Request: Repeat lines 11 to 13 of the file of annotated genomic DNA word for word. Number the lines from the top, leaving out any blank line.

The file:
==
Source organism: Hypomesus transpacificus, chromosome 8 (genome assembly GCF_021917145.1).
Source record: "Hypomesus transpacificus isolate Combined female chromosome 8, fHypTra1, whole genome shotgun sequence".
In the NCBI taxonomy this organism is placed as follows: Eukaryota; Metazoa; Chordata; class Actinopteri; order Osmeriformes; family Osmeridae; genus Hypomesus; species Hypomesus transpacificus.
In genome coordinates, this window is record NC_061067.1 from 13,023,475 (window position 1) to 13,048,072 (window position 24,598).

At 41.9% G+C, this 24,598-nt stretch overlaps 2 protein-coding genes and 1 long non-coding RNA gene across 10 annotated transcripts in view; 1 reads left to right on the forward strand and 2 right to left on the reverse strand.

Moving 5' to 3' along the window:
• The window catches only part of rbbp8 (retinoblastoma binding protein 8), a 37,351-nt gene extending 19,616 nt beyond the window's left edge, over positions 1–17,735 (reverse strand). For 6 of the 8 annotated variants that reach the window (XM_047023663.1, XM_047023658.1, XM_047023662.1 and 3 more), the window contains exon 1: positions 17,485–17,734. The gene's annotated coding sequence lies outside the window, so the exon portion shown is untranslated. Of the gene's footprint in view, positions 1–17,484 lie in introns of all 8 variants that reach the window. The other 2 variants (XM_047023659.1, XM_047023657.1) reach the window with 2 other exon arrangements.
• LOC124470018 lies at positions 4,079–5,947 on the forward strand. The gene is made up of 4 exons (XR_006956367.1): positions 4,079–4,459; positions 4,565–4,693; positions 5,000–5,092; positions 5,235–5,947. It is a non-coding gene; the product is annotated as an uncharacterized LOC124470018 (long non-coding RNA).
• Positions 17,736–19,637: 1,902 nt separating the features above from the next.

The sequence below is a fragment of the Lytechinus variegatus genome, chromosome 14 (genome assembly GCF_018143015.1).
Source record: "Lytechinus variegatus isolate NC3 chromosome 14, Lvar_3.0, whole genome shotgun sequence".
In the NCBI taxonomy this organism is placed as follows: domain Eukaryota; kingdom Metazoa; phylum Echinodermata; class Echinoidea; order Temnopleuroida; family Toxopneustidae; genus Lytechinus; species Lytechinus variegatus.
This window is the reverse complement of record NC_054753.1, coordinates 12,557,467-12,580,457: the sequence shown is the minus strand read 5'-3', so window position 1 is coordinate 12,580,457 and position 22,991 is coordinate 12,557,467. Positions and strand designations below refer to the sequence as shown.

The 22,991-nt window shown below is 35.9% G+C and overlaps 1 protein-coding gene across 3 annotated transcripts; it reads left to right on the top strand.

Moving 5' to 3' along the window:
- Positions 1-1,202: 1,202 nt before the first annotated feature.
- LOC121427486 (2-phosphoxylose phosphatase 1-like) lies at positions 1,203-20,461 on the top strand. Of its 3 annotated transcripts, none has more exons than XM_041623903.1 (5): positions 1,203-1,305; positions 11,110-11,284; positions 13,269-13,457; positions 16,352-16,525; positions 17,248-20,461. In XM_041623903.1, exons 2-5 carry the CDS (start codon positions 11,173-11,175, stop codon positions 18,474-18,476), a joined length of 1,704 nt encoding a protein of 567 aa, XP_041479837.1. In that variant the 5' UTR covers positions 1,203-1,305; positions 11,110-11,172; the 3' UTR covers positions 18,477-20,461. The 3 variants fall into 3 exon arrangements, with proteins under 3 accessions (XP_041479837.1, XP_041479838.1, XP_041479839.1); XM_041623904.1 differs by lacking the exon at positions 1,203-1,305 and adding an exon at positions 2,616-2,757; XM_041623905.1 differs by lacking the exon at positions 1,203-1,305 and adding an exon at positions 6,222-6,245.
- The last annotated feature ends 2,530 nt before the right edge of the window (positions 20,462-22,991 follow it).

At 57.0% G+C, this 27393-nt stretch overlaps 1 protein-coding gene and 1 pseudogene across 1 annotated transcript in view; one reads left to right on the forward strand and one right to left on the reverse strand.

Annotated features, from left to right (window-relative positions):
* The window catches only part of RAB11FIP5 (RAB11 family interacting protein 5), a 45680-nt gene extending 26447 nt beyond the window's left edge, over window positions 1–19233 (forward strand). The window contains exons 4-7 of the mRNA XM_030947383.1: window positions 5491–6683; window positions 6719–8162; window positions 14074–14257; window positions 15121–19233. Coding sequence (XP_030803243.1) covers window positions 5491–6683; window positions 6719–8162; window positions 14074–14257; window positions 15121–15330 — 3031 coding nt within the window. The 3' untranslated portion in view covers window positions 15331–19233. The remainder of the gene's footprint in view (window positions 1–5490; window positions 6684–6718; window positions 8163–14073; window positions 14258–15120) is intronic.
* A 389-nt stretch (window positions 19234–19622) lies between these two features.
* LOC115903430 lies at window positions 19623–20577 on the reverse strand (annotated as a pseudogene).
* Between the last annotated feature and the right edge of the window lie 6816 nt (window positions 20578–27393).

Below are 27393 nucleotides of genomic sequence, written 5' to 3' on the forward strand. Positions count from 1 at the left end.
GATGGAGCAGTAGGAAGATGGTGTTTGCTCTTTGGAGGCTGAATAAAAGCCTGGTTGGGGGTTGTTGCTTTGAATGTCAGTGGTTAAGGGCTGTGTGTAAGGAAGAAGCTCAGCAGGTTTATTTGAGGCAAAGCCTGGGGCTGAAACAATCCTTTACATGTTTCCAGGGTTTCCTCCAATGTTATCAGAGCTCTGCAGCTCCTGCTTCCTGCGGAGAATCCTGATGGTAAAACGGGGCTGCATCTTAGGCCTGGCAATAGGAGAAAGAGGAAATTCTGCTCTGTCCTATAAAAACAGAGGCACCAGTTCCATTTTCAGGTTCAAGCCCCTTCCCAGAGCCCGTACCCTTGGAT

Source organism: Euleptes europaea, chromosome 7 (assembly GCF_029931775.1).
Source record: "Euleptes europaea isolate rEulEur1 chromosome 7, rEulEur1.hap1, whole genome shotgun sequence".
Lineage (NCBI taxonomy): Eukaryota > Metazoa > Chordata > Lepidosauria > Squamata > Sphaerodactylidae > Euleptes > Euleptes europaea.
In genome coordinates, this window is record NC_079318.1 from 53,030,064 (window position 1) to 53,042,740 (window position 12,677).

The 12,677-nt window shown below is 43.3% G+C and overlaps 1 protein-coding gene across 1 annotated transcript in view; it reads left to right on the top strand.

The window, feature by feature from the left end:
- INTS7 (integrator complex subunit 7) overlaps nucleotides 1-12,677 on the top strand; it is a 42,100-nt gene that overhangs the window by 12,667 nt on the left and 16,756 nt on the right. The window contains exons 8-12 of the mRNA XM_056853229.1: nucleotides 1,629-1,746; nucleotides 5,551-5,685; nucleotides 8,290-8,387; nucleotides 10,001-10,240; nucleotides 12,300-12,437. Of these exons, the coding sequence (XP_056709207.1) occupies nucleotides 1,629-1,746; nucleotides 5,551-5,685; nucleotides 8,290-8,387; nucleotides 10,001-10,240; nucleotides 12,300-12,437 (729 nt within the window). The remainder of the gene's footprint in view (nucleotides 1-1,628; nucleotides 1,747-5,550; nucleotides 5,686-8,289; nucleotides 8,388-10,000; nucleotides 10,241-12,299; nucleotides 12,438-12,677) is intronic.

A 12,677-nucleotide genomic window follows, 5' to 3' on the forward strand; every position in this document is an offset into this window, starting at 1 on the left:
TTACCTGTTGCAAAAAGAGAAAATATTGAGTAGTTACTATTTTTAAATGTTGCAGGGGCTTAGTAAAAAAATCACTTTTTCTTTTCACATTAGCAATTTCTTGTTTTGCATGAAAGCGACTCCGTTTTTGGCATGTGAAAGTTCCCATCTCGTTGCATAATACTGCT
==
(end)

Source record: "Lytechinus variegatus isolate NC3 chromosome 14, Lvar_3.0, whole genome shotgun sequence".
In the NCBI taxonomy this organism is placed as follows: domain Eukaryota; kingdom Metazoa; phylum Echinodermata; class Echinoidea; order Temnopleuroida; family Toxopneustidae; genus Lytechinus; species Lytechinus variegatus.
This window is the reverse complement of record NC_054753.1, coordinates 12,557,467-12,580,457: the sequence shown is the minus strand read 5'-3', so window position 1 is coordinate 12,580,457 and position 22,991 is coordinate 12,557,467. Positions and strand designations below refer to the sequence as shown.